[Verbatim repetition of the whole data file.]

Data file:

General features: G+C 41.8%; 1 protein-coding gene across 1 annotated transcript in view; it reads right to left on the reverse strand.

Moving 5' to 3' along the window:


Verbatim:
General features: G+C 41.8%; 1 protein-coding gene across 1 annotated transcript in view; it reads right to left on the reverse strand.

Moving 5' to 3' along the window: